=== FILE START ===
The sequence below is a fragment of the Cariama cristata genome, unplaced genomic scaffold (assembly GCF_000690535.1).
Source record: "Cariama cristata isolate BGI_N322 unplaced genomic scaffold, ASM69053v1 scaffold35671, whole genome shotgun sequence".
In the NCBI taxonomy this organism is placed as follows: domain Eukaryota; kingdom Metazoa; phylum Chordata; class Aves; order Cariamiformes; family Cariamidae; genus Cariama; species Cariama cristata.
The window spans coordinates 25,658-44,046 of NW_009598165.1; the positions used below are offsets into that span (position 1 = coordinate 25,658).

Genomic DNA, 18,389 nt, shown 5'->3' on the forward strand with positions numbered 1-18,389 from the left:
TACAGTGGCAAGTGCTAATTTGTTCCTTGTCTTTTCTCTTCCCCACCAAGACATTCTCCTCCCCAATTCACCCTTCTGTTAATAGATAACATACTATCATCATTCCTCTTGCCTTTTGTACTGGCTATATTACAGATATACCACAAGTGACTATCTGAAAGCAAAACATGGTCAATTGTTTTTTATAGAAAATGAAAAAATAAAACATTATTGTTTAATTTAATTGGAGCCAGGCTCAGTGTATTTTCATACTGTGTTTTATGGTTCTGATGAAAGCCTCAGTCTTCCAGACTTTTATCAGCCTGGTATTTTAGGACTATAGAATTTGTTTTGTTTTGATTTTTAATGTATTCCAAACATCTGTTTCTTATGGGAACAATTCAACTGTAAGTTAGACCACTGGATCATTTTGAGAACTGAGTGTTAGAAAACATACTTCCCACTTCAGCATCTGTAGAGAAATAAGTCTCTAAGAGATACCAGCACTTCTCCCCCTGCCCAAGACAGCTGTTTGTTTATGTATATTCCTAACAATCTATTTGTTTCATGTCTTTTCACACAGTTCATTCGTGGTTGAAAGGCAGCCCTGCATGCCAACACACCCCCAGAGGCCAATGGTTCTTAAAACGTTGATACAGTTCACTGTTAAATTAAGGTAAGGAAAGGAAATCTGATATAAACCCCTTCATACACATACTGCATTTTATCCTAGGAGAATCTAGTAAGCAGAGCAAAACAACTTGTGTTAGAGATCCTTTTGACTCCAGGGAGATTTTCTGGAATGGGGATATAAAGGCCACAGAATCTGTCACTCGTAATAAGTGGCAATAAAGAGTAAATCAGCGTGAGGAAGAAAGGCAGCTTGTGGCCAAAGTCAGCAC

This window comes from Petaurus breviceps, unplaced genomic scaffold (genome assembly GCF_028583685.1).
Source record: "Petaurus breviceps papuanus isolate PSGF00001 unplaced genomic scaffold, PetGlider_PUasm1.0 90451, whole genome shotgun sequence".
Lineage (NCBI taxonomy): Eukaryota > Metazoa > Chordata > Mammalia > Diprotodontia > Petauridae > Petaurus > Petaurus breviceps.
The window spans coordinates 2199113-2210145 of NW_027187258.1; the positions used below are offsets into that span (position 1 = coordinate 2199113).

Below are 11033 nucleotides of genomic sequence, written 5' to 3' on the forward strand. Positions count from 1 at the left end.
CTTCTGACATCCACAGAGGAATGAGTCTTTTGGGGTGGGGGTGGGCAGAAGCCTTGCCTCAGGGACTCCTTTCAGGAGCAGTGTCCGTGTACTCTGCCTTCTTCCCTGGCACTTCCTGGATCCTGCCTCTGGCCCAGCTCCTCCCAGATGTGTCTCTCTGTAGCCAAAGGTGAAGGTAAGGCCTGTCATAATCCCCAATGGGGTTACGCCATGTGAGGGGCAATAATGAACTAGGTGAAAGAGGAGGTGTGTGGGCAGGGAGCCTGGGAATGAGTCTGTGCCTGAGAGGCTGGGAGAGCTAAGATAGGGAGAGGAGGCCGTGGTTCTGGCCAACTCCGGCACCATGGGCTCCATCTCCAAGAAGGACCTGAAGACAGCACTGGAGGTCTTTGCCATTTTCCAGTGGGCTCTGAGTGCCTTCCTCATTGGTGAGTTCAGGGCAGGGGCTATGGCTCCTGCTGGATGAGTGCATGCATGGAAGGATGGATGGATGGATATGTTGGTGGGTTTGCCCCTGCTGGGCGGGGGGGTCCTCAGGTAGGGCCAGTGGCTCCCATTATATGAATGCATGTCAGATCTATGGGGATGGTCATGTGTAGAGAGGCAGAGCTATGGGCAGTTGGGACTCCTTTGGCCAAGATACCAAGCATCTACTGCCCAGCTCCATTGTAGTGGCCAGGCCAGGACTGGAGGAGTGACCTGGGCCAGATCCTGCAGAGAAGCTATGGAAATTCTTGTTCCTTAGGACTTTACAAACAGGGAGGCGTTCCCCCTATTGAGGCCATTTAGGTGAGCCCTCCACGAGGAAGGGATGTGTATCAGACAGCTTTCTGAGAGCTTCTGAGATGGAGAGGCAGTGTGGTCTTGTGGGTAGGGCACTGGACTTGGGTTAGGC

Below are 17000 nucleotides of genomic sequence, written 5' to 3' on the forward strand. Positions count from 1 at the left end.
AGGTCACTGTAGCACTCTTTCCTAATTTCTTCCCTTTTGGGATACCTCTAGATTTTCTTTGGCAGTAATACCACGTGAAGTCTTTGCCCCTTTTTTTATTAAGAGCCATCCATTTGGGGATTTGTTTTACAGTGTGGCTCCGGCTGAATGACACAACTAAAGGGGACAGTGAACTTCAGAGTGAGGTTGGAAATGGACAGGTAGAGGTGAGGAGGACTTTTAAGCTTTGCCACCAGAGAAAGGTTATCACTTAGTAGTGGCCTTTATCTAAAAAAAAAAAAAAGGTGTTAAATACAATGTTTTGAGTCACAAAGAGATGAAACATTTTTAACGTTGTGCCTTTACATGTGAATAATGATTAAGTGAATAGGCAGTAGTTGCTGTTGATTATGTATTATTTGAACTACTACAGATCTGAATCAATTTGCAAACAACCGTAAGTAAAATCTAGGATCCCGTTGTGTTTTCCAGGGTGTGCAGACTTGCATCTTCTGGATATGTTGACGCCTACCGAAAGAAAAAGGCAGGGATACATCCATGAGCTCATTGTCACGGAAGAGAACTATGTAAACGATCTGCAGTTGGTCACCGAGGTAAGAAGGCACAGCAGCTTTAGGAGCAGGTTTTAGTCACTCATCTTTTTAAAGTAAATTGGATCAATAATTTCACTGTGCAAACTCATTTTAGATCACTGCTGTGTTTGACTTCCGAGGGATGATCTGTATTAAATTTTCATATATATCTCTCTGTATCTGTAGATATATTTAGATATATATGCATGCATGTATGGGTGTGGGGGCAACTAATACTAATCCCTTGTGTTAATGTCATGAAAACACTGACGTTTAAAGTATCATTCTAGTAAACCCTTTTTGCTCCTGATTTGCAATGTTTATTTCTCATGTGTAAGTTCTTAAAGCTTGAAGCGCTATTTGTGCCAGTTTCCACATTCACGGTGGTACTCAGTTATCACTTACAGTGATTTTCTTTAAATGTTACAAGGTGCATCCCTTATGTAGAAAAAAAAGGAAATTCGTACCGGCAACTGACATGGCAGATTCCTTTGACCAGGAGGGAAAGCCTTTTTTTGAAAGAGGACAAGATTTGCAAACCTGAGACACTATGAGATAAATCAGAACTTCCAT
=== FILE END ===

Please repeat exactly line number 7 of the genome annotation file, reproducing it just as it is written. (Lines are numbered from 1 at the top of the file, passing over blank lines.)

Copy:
This window comes from Petaurus breviceps, unplaced genomic scaffold (genome assembly GCF_028583685.1).